The recent initiative passed by the Obama administration to better investigate, prevent, and bring justice to sexual assault cases at American colleges addresses a fraction of the domestic violence epidemic happening in this country. Unfortunately, it is a pervasive issue.
The Truth About the Domestic Violence Epidemic
The sad truth is, similar violence occurs in American homes as well. Statistics surrounding domestic violence and abuse are staggering. One in four women and one in seven men are victims of severe physical violence in their lifetime. Furthermore, one in four women and one in three teenage girls have experienced abuse of some kind. To those who believe that abuse rates on internet and communication devices inflate these numbers, only 4% of abuse victims experience digital abuse alone.
For many, these horrible incidences occur at home or at school. Of course, it can happen at work as well (consider the rising numbers of sexual assault in our military). Whether sexual or non-sexual, violence by family members and current or former intimate partners afflicts children, teens, and adults alike. In fact, two-thirds of female domestic violence victims experience abuse at the hand of someone they know. Though abuse happens to both men and women, the United States Department of Justice reports that nearly 95% of domestic violence victims are female.
Causes of the Domestic Violence Epidemic
Typically, these incidents are spawned from the perpetrator’s power, control, and dependency issues. Jealously and possessiveness, as well as verbal abuse, are considered the most common predicting factors. Women who are abused by their male partners are often emotionally and economically compromised, which makes these situations both confusing and difficult to escape. Of course, the psychological impact can be as troubling as the abuse itself. Further, children that witness or experience abuse themselves are more likely to instigate or fall victim to domestic violence later in life. Sometimes these boys eventually grow up to be abusive men and girls grow up to believe the violence they witnessed as a child is a normal, unavoidable aspect of relationships, which is a distortion known as “battered women’s syndrome.”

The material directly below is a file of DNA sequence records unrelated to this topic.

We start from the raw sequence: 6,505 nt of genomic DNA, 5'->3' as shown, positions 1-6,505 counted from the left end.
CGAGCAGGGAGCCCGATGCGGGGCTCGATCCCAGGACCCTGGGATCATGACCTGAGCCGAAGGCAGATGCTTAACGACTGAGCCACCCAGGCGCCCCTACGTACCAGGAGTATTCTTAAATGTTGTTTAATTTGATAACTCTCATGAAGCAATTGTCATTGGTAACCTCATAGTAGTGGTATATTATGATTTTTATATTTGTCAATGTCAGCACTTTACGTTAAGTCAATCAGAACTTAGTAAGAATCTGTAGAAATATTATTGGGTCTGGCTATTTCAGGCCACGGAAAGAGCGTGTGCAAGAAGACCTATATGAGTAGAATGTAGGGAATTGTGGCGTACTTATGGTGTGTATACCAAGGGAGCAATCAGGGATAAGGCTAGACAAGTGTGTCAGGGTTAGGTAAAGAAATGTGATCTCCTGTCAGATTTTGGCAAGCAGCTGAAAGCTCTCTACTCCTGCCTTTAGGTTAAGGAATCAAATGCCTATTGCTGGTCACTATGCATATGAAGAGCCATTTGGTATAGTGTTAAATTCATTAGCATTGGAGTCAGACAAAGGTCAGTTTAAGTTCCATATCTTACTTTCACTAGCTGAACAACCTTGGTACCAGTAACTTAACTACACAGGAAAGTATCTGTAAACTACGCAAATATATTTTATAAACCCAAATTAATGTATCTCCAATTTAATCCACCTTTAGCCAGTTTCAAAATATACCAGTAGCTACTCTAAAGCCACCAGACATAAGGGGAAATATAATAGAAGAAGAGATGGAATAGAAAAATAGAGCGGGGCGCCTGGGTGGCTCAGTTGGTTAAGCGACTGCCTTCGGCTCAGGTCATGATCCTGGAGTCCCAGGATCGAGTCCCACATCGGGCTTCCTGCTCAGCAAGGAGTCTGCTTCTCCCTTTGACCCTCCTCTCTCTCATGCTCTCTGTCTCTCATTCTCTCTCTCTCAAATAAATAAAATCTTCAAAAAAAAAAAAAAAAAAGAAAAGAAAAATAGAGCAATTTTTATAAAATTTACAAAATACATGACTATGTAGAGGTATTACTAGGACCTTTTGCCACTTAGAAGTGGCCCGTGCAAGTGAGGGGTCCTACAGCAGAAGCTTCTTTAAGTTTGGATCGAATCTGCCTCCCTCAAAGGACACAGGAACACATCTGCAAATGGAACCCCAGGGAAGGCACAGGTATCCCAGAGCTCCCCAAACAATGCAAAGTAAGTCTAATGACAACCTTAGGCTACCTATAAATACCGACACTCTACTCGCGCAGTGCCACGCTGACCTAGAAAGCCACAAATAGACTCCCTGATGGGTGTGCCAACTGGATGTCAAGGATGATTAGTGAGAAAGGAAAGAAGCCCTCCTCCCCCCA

There are myths out there that claim Super Bowl Sunday and heavy drinking holidays like St. Patty’s or Cinco de Mayo are days where domestic violence spikes. However, there is no day that holds any statistical significance in this matter, as an average 24 people victims of rape, physical violence, or stalking by an intimate partner every minute (aka over 12 million Americans a year).
Help for Domestic Violence
Domestic violence of all kinds is a major problem all over the world. There are a number of domestic violence hotlines, resources, and shelters that provide assistance and safety to these individuals in the United States. For those who have managed to escape and survive these horrible situations, the next step is healing, both physically and emotionally. It’s not uncommon for victims of domestic violence to develop addiction from injuries or self-medicating their emotional pain. The hope is to raise awareness and help victimized men and women as much as possible.
If you or a loved one is a victim of the domestic violence epidemic, there’s no reason to suffer any longer. Reach out to Morningside Recovery at 855-631-2135 and we can help guide you in the right direction. Further, our mental health treatment options can help show the abuser healthy coping mechanisms and stop the cycle of abuse.
PBS. Retrieved from http://www.pbs.org/kued/nosafeplace/studyg/domestic.html
US News. Retrieved from http://health.usnews.com/health-news/articles/2013/01/31/is-domestic-violence-most-common-on-super-bowl-sunday
Pentagon Releases Startling New Statistics On Military Sexual Assault. (n.d.). PolicyMic. Retrieved from http://www.policymic.com/articles/72503/pentagon-releases-startling-new-statistics-on-military-sexual-assault
The National Domestic Violence Hotline RSS2. Retrieved from http://www.thehotline.org/is-this-abuse/statistics/